In the U.S. energy markets right now, more advocates are calling for clean energy alternatives like solar and wind power to be inducted in to change the country’s electricity portfolio. Analysts however caution against replacing nuclear and coal power plants as they say this could pose a threat to the national grid’s resilience and reliability.
Practically, the main reason many are against this is because they’re concerned about the speed of renewable energy transformation. Despite specialists choosing to frame the energy debate in a new vs old setting, there are many valid reasons as to why we should question the viability of rapidly moving from on-demand, easily dispatchable baseload power to the discontinuous electricity generated by wind and solar systems.
Generally, the obstacle lies in how to integrate these different sources of power safely. Texas experienced this issue firsthand last year and many claim that it should be addressed by clean energy advocates.
Earlier last year in March, unanticipated cold weather had Dallas homeowners turning up their thermostats to heat their homes. But as the power demand increased, the wind generation collapsed unexpectedly. It is reported that the scarcity of wind decreased the total turbine output in the area to about 1.6 gigawatts, which is far below the 10 gigawatts that are usually available in the area. This resulted in the power grid struggling to meet the increased demand that subsequently prompted electricity prices to climb by 700%.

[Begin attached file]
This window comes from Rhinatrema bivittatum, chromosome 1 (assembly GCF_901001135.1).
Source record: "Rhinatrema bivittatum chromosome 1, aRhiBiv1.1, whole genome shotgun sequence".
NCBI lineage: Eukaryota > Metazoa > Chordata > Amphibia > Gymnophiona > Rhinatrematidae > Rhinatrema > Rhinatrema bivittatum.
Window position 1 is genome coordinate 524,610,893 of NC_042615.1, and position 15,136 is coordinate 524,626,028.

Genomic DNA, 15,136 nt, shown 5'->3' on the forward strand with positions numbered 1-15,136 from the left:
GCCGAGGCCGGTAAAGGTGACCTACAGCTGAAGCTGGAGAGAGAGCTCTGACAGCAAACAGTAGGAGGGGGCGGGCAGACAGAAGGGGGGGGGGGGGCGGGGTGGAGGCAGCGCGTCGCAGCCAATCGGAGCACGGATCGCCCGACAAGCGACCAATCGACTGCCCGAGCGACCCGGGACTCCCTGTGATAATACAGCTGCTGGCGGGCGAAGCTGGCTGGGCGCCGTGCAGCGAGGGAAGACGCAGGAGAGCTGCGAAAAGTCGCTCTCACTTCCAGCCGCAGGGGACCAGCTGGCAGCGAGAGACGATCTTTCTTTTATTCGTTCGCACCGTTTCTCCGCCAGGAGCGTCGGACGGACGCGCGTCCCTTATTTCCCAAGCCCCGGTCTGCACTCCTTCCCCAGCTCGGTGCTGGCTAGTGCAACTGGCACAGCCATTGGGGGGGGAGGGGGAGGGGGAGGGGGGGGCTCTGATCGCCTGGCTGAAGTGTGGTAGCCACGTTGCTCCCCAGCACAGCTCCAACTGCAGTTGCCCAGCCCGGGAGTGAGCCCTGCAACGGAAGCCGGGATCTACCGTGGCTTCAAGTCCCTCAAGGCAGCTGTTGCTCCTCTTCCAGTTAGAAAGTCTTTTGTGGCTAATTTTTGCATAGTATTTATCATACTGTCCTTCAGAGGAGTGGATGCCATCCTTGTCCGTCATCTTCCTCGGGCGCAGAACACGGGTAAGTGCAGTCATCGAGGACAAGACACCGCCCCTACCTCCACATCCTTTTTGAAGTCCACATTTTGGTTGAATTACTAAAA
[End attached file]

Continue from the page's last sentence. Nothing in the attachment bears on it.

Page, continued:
This reminder was particularly convenient as it highlighted the unpredictability of weather and showed how relying heavily on wind-power renewable energy carries its own risks.
Texas still leads the country in wind driven power production and accounts for about 25% of the whole country’s wind driven power output. However, Texas also has substantial energy demands. The growing issue for Texas as well as most of the country is that the positive evaluations of solar and wind output aren’t meeting the demand.
Despite the many benefits, wind and solar power plants simply cannot generate on-demand power on a regular basis. To add to this, the battery storage that might possibly grow their overall capacity is still in its early stages of inception. Currently, the most advanced grid-scale batteries can only dispense a few hours of backup service which isn’t enough to cover the dragged out periods when the unyielding weather immensely decreases their output.
Texas’ experience illustrates the importance of finding functional balance in terms of solar and wind generation while also prioritizing on other sources of electricity systems in order to secure and maintain a reliable source of energy.
Companies like Bullfrog Gold Corp. (CSE: BFG) (OTCQB: BFGC) (FSE: 11B) know all too well the risks of depending on an unreliable power source, so the need for energy grid resilience is important to them.
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